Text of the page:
4. The protection of the welfare and financial interests of incapacitated persons by the Court of Protection, including the authorisation of deprivation of liberty, a growth area in an ageing population that also includes an alarmingly large number of young people who are out of control.
5. Approval for the giving or withdrawing of serious medical treatment for children or incapacitated adults, including the removal of life-sustaining treatment.
6. Cases at the frontiers of scientific knowledge and social debate about parentage, assisted reproduction, surrogacy, gender, sexual orientation and religion.
7. Disputes about trusts of land, wills, inheritances and even the disposal of bodies.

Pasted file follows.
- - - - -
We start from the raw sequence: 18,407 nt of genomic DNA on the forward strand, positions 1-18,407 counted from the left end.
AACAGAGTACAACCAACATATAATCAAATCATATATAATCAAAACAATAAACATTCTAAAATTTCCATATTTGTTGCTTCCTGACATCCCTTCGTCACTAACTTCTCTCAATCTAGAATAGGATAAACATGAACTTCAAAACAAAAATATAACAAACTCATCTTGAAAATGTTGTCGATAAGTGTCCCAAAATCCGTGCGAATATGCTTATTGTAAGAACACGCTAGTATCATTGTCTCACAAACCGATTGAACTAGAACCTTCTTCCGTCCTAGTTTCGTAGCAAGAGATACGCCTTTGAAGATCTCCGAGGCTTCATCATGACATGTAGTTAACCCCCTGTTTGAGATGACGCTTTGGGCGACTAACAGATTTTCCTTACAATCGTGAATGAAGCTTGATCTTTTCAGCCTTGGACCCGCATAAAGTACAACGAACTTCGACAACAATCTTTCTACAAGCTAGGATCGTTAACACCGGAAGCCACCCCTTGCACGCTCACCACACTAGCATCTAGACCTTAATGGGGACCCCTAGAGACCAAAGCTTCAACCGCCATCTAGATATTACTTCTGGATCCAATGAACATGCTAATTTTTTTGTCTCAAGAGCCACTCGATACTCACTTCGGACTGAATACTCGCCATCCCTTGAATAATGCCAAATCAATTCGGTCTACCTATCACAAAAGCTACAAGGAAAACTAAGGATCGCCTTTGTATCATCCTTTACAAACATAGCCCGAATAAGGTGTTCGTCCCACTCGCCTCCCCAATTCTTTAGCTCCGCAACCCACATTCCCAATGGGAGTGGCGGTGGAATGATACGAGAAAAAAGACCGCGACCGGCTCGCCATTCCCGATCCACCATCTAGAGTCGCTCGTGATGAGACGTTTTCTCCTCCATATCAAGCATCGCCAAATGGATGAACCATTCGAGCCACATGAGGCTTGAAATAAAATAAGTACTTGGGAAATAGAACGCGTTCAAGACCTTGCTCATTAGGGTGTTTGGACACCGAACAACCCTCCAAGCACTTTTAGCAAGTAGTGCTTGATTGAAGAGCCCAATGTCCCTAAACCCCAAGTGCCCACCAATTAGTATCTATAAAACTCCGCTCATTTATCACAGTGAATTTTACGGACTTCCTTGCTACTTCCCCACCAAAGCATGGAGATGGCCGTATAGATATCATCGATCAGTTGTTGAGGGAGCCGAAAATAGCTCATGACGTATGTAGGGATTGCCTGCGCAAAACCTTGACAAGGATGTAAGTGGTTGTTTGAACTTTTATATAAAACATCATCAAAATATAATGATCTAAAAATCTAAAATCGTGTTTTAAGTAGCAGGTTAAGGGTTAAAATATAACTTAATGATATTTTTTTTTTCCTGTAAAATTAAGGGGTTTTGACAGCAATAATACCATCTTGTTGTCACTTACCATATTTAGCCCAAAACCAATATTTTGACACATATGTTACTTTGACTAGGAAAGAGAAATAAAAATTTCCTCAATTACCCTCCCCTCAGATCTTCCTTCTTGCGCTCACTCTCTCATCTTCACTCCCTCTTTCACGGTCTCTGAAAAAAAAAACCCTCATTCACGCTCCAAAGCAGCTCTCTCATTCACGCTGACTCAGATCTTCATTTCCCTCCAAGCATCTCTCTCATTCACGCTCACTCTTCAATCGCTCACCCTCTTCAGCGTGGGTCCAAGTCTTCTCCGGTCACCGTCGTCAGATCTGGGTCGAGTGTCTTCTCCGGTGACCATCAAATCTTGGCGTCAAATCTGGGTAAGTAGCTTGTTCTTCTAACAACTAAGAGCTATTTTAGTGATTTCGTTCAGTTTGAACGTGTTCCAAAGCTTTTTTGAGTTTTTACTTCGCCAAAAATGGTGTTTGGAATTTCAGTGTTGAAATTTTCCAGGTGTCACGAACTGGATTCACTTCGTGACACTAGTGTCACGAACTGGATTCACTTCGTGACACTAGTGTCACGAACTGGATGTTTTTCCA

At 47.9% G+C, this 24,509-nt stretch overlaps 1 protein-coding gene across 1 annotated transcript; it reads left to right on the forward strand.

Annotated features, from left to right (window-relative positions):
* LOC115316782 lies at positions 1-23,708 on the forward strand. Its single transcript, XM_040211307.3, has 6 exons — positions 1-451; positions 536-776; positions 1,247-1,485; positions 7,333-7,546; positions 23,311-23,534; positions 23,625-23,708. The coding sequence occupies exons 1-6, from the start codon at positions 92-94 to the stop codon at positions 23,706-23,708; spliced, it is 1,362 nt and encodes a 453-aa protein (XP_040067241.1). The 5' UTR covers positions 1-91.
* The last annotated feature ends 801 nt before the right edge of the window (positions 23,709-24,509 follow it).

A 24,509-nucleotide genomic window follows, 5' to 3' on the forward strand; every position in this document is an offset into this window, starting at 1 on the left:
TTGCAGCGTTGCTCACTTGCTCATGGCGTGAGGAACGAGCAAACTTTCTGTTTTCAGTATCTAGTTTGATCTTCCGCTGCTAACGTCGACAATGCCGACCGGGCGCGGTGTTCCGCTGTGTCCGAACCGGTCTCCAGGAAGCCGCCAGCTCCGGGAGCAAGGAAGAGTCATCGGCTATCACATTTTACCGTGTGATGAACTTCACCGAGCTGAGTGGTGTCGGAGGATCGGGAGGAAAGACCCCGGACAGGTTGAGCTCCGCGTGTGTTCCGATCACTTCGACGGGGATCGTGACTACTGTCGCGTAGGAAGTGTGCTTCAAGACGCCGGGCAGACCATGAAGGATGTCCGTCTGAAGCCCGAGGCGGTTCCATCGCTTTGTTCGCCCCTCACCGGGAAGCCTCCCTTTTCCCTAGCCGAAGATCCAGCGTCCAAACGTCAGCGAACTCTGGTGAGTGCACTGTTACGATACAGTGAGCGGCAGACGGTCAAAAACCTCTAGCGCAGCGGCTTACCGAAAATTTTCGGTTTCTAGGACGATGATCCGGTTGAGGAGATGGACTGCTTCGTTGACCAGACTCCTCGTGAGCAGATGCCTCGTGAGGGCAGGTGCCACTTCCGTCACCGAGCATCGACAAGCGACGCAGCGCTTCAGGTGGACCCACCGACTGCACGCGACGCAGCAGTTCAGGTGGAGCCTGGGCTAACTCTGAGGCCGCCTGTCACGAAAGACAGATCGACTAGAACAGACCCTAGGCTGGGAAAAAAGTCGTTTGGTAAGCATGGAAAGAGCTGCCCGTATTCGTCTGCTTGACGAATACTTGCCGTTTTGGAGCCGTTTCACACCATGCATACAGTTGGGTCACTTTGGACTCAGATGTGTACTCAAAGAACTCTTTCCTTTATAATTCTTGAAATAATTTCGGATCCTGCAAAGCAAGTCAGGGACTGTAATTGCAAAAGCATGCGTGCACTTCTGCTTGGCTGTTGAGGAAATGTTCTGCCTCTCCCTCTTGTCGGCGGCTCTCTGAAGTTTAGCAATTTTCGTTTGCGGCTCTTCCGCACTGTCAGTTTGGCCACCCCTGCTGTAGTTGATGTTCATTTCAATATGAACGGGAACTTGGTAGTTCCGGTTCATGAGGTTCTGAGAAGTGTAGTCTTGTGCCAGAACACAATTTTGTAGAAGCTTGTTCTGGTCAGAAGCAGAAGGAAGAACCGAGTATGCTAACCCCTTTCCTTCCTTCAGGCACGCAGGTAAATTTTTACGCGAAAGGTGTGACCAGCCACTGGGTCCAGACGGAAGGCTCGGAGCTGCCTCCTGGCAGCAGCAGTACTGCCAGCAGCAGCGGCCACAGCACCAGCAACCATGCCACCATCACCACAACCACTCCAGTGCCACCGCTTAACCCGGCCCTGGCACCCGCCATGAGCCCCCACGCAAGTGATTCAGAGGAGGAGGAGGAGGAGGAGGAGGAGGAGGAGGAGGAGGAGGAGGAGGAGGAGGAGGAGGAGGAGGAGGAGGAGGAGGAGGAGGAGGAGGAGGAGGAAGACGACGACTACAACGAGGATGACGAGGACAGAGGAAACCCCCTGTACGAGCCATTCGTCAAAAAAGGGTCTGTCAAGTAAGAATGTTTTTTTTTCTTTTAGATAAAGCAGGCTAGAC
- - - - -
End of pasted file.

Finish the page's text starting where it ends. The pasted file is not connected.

8. A small rump of cases about the legalities of marriage and divorce.
All this is what ‘matrimonial law’ has become. Getting in and out of marriage itself, once the main issue, is rarely an issue at all, and instead of trapped spouses we now have vulnerable cohabitees, a group that is ripe for proper protection. And because we live in the age of the individual, and family law so closely relates to individual concerns, there is no sign that this expansion, this explosion, of subject-matter is likely to abate. On the contrary, although equality of gender and sexual orientation has been established, new battlegrounds are being found all the time.